I rose from the sofa and stated that I probably should be going now and that I could always come back later to see if my friend had returned. And without further ado, I exited the only place I knew of to go. I passed the same cornfields on my return home, and feverishly scrambled to come up with an explanation for my unannounced absence. I was hoping to have been missing long enough for them to be quite worried about me, and command the attention of the entire family. But the premature aborting of the original plan had most likely cancelled that prospect. ‘What were you thinking, young lady?!’ was more likely to trip off their lips. I braced myself and opened the door.

What happened next completely took the wind out of my sails. They neither fawned over me nor scolded. It was worse. When I walked in the front door they were still engrossed in whatever had gripped their attention when I left. My absence hadn’t even been noticed. I was crestfallen. What did a girl have to do to place herself in the center of everyone’s attention, anyway?! Sheesh. I decided not to say a word. To do so might have incurred consequences that, at this point, appeared to not be coming my way. Better to leave well enough alone, so I slunk off to my bedroom and laid low.

Did I learn a lesson? Perhaps. I think I began to realize that, 1) I wasn’t the center of the universe and that, 2) as one of four children, I could do myself a favor by waiting more patiently for my turn to receive parental attention, and that 3) I never wanted to accept a dinner invitation from my friend if fried chicken was on the menu.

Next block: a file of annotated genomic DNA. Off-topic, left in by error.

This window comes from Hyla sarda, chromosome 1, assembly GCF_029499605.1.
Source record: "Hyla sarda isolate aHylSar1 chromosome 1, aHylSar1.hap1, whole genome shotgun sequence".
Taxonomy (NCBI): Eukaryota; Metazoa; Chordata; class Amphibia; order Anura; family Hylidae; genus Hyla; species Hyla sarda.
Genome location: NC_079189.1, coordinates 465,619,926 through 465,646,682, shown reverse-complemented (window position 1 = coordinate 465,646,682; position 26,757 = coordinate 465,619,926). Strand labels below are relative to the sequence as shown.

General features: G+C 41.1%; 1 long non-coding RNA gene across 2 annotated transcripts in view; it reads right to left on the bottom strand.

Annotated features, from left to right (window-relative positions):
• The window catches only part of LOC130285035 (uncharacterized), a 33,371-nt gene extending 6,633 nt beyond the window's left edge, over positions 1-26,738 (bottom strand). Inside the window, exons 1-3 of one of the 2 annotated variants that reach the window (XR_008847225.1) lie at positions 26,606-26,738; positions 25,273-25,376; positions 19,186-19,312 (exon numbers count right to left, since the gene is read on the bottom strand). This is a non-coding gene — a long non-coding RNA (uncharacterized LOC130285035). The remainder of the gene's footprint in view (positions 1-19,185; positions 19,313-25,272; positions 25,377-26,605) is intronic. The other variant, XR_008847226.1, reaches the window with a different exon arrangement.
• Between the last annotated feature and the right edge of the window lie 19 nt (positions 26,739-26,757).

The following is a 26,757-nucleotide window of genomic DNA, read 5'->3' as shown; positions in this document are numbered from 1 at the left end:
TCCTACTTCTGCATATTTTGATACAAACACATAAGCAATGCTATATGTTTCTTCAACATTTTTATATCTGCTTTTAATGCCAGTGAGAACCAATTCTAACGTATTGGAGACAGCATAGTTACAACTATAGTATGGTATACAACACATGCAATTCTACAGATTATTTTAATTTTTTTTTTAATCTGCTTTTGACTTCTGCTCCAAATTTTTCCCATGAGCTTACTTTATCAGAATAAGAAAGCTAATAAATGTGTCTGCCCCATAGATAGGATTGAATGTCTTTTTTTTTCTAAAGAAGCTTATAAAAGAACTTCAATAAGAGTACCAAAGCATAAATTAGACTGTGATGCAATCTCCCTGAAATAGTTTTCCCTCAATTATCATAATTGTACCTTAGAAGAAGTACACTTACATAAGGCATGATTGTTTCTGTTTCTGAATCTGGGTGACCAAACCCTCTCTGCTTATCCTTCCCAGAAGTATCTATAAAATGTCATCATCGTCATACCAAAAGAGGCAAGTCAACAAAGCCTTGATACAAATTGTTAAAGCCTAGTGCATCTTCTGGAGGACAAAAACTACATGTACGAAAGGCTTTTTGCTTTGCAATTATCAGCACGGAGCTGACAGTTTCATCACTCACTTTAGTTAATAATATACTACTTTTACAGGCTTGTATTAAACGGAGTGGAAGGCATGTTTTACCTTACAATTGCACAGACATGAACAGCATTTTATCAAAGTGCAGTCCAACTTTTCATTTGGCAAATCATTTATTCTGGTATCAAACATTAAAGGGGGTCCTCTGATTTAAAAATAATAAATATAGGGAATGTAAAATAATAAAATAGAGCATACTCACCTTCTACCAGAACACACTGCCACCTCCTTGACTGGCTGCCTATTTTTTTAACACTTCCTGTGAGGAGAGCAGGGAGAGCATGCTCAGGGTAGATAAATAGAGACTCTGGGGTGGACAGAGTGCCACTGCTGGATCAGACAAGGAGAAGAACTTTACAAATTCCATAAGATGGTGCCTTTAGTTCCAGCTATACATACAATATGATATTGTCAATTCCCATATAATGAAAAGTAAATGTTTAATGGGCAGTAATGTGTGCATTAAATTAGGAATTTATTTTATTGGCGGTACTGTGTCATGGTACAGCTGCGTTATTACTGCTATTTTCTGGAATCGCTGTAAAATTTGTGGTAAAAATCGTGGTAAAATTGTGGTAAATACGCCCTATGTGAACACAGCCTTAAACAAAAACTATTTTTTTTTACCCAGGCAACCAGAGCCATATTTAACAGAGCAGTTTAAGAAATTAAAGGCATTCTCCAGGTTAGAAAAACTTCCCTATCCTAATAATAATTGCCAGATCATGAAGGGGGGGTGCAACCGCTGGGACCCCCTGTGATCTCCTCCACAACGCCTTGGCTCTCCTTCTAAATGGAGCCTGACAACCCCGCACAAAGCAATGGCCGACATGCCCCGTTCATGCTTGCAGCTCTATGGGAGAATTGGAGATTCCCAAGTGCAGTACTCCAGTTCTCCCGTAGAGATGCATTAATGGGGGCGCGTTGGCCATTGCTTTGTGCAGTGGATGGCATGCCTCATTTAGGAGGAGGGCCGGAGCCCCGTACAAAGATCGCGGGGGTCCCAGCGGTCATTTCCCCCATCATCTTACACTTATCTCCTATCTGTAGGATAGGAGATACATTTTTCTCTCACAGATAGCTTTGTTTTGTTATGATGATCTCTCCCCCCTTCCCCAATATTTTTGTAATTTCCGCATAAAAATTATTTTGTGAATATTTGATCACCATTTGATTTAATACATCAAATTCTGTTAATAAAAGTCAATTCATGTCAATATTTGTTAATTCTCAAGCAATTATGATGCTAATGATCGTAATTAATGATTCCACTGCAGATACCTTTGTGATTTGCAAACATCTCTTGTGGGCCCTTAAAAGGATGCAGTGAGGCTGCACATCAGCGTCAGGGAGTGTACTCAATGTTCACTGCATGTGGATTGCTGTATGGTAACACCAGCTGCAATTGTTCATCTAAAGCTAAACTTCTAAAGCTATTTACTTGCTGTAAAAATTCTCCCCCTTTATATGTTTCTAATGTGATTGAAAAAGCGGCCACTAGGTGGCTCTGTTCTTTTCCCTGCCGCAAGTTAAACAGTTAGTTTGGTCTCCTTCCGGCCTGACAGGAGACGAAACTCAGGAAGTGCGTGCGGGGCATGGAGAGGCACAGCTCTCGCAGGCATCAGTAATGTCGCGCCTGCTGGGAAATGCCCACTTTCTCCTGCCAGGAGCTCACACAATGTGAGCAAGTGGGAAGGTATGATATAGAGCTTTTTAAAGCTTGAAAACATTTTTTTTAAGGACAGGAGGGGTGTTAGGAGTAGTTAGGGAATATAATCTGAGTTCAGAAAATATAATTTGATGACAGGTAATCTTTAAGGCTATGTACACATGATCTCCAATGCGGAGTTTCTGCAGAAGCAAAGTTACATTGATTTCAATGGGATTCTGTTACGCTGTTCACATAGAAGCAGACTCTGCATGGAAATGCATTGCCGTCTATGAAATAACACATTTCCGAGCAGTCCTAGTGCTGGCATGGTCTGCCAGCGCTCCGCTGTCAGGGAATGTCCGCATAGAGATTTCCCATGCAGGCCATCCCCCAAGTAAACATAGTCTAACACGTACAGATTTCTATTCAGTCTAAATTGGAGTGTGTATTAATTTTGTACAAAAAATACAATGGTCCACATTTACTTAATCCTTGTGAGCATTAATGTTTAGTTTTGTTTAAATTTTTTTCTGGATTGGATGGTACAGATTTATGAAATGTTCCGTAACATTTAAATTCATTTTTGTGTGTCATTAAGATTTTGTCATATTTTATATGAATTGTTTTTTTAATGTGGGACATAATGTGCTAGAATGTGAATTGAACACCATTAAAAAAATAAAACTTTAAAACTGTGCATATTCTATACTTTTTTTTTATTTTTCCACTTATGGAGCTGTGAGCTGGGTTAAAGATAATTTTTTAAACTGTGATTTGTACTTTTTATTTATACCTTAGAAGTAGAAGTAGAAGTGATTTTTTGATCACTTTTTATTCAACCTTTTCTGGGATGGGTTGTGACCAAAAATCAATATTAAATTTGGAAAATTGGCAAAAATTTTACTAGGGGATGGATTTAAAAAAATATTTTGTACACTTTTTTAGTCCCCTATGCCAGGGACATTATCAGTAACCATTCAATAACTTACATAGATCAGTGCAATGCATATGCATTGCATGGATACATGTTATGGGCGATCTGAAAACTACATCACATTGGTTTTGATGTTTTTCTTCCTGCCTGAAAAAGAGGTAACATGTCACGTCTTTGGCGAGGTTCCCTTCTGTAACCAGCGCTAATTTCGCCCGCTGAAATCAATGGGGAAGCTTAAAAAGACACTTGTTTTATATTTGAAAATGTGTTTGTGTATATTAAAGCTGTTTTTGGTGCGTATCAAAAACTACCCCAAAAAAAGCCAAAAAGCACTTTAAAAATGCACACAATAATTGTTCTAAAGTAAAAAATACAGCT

Poor birds.

Ramona Drive

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6 responses to Run, run, run, run, Runaway…

  1. 

    Such a wonderful little story. I think many could identify with this as I think most of us ran off from time to time whether to gain attention or to protest Managements treatment of the peasants…

  2. 

    Never ran away from home but I guess I thought about it a few times. I just remember thinking and hoping when I was upset or had be hit for whatever I’d done that one day my “real” (imaginary) parents would come and take me back home…..it never happened! Don’t ask me what lesson I learned I guess we can chose our friends but not our family and that as a father now, most parents are just doing their best the way they know how….:)

    • 

      Thank you for those thoughts. One thing I’m learning from sharing these childhood stories is how different my perceptions of what happened is from the reality of how I was treated. It is enabling me to filter those childhood experiences through my own efforts as a parent, and consequently, my attitude toward how my parents did is being reshaped. I’m coming to see that — just as you say — they really did do the best they knew how, and in reality, they did much better than I would have previously given them credit for. This has been good for me to see.

  3. 

    Somehow I cannot help thinking of the absence not “even being noticed” was not a strategy to not give any attention for the running away. However, as a pragmatist, I can acknowledge that mom and dad likely did not read any Benjamin Spock, then or later. It is kind of neat how it all seemed to flow together and resulted in you not leaving home any sooner than you did.